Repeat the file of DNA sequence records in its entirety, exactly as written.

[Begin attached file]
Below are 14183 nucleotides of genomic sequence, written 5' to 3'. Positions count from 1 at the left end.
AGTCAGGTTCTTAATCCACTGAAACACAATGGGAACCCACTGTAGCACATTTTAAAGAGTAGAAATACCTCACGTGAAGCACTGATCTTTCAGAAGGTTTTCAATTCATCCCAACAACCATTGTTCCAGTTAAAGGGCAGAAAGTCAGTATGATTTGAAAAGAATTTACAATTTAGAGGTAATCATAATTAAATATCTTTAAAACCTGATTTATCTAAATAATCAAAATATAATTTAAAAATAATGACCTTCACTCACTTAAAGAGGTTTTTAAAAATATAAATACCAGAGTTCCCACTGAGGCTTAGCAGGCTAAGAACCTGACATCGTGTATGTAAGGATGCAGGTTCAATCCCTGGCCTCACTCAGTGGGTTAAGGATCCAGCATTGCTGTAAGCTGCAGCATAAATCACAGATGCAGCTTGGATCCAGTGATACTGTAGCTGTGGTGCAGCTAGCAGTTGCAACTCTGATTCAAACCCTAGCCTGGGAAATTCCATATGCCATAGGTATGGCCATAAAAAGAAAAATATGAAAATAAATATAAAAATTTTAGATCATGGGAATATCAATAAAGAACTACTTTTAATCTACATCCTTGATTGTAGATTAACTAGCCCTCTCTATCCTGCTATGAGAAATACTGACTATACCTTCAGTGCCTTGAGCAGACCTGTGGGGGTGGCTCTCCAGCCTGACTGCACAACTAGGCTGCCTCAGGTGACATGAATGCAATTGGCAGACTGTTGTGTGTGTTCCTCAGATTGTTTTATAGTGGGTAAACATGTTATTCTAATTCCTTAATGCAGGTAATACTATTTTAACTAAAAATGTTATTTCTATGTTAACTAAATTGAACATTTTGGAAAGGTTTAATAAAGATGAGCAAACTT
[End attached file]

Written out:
Below are 14183 nucleotides of genomic sequence, written 5' to 3'. Positions count from 1 at the left end.
AGTCAGGTTCTTAATCCACTGAAACACAATGGGAACCCACTGTAGCACATTTTAAAGAGTAGAAATACCTCACGTGAAGCACTGATCTTTCAGAAGGTTTTCAATTCATCCCAACAACCATTGTTCCAGTTAAAGGGCAGAAAGTCAGTATGATTTGAAAAGAATTTACAATTTAGAGGTAATCATAATTAAATATCTTTAAAACCTGATTTATCTAAATAATCAAAATATAATTTAAAAATAATGACCTTCACTCACTTAAAGAGGTTTTTAAAAATATAAATACCAGAGTTCCCACTGAGGCTTAGCAGGCTAAGAACCTGACATCGTGTATGTAAGGATGCAGGTTCAATCCCTGGCCTCACTCAGTGGGTTAAGGATCCAGCATTGCTGTAAGCTGCAGCATAAATCACAGATGCAGCTTGGATCCAGTGATACTGTAGCTGTGGTGCAGCTAGCAGTTGCAACTCTGATTCAAACCCTAGCCTGGGAAATTCCATATGCCATAGGTATGGCCATAAAAAGAAAAATATGAAAATAAATATAAAAATTTTAGATCATGGGAATATCAATAAAGAACTACTTTTAATCTACATCCTTGATTGTAGATTAACTAGCCCTCTCTATCCTGCTATGAGAAATACTGACTATACCTTCAGTGCCTTGAGCAGACCTGTGGGGGTGGCTCTCCAGCCTGACTGCACAACTAGGCTGCCTCAGGTGACATGAATGCAATTGGCAGACTGTTGTGTGTGTTCCTCAGATTGTTTTATAGTGGGTAAACATGTTATTCTAATTCCTTAATGCAGGTAATACTATTTTAACTAAAAATGTTATTTCTATGTTAACTAAATTGAACATTTTGGAAAGGTTTAATAAAGATGAGCAAACTT